Wednesday, April 06, 2016

On performance reviews

Following up on this post, I'll weigh in with my own take on the federal NDP's leadership review - based primarily on the question of what Tom Mulcair seems to have taken away from the 2015 federal election, and how it will position the party in the years to come.

As alluded to in some previous posts, I'd sum up my expectations in the wake of the election to be roughly the following:
- to critically assess what happened in the previous election campaign to determine what lessons can be learned, both for better and for worse;
- to put to rest any (however implausible) question as to which is the most progressive party in Parliament;
- to prioritize MP empowerment and outreach over caution and discipline;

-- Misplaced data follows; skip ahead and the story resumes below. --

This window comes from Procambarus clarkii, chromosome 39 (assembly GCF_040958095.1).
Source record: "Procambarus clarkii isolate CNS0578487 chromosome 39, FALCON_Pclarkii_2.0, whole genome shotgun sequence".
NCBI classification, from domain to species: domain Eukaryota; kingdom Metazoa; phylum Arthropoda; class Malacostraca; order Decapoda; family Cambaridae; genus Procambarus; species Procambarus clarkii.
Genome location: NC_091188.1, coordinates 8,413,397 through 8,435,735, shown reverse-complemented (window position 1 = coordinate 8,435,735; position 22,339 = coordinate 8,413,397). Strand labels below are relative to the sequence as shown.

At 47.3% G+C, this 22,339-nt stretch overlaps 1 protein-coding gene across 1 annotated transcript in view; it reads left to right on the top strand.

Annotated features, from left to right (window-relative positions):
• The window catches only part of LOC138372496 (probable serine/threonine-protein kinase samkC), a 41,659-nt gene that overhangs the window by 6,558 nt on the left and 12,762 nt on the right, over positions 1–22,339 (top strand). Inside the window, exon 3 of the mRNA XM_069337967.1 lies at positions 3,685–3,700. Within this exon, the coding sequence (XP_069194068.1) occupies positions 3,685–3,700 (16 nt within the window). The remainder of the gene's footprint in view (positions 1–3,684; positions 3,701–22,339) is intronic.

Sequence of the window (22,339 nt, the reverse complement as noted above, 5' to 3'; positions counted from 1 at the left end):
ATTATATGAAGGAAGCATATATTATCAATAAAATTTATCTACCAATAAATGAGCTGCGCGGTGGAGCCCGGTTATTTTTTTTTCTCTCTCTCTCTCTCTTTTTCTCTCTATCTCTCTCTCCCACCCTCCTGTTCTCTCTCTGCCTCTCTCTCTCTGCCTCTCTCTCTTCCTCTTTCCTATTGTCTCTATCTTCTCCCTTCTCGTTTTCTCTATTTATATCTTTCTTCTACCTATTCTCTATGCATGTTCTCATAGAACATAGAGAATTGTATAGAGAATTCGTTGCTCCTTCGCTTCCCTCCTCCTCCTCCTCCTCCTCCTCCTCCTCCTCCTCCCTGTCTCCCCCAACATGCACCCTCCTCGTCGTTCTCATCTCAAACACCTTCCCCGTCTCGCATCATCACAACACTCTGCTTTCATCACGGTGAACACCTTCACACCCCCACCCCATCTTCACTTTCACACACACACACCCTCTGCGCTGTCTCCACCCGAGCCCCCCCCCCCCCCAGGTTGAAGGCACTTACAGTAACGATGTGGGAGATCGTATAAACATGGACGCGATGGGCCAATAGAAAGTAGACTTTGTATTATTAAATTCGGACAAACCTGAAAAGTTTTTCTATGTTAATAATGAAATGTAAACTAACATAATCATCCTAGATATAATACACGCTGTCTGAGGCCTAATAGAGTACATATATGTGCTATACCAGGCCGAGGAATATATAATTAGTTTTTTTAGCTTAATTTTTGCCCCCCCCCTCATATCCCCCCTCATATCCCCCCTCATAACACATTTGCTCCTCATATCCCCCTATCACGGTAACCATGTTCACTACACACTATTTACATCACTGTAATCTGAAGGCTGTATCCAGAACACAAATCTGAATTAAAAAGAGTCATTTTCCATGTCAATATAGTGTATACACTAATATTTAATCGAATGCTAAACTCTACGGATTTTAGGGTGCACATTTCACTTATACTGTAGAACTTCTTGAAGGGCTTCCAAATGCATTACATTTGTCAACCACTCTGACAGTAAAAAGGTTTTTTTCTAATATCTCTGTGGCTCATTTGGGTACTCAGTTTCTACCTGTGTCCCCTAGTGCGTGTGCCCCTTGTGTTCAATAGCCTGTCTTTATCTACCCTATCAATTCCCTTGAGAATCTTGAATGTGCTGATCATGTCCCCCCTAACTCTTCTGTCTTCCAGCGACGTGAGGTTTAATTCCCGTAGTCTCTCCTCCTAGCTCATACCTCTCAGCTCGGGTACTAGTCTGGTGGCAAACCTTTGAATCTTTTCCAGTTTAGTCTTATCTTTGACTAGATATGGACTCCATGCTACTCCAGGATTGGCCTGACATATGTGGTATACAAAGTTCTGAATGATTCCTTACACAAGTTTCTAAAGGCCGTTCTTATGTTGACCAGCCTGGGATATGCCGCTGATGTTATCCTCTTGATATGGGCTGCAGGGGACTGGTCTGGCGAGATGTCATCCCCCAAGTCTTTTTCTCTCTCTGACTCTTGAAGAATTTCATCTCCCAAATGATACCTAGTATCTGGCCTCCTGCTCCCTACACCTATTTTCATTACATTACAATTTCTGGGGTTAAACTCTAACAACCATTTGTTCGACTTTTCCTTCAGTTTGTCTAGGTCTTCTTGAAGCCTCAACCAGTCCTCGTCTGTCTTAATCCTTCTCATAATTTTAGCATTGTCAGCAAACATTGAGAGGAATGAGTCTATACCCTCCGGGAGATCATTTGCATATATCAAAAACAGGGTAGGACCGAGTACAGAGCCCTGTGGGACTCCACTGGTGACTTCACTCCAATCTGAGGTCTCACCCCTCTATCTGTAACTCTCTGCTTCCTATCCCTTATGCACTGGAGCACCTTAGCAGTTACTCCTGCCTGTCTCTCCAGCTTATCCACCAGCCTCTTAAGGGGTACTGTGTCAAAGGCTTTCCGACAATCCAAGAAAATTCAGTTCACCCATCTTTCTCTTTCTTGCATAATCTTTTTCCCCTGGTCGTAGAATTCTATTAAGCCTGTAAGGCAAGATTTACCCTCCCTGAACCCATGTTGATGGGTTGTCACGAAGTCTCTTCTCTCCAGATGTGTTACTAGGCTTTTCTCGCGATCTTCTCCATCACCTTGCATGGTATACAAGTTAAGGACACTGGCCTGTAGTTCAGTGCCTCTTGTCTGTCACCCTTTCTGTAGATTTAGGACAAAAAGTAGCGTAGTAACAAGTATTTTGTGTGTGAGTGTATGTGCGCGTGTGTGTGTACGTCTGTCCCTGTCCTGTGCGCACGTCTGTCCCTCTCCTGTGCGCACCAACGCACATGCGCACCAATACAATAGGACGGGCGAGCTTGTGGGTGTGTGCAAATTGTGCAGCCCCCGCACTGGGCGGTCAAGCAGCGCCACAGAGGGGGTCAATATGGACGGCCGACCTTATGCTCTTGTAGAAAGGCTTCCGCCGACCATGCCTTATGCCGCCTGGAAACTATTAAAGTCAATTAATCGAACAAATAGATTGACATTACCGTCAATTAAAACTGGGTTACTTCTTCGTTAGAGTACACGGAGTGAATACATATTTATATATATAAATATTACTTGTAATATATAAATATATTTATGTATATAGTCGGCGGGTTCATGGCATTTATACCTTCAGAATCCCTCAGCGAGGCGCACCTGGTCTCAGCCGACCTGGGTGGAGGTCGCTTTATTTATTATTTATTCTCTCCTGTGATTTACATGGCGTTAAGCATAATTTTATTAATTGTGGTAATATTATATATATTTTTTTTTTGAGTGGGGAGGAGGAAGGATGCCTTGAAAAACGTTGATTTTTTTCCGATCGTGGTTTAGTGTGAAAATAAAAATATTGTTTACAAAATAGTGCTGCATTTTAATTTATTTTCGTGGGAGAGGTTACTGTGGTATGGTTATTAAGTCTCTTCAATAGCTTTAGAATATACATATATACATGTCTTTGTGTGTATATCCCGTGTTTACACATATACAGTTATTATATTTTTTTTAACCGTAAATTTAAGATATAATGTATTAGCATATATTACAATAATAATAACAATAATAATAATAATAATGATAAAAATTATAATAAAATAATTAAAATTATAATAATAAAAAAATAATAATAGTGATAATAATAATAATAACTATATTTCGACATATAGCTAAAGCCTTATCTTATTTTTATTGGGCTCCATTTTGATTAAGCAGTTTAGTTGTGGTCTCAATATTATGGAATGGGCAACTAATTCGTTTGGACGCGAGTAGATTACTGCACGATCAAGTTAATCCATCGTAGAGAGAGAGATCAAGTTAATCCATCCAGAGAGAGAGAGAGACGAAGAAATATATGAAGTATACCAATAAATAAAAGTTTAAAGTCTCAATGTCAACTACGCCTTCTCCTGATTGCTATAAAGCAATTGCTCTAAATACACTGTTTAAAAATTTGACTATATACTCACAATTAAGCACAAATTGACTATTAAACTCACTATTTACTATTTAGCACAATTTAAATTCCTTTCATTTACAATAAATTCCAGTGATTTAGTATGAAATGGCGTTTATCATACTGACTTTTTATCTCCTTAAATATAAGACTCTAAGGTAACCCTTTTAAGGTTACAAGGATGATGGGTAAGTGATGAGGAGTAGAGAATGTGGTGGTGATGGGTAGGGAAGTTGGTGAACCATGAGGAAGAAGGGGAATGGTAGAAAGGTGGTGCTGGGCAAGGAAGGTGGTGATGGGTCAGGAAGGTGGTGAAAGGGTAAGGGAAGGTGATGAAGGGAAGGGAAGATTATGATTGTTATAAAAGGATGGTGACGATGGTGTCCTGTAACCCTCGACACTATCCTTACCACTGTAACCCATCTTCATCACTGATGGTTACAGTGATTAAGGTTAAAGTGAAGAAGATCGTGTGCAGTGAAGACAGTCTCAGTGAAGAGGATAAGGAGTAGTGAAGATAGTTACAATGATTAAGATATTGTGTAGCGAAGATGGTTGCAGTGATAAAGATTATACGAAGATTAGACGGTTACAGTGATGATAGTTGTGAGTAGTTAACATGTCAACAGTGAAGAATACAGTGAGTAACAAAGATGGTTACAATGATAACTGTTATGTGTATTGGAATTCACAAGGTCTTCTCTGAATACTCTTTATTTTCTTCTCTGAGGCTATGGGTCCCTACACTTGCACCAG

- to transition away from "default opposition" status toward a stronger focus on policies and values; and
- to focus on long-term and broad-based movement-building, including with a concerted effort to approach people who were excluded from involvement with the party.

And on all counts, I'd see Mulcair as having at least taken meaningful steps down the right path.

The NDP's interim report and final campaign review (PDF) has received plenty of attention. And both offer at least a useful high-level set of reflections and ideas. 

But some of the more noteworthy moves since the election also include significant issue-based initiatives by MPs, as well as a strong policy focus on inequality, precarious work and fairness for First Nations. And Mulcair's own pre-budget tour featured ample interactions with party activists and interested newcomers alike, while his pre-convention discussions have included some important recognition of the need to build from the NDP's membership base.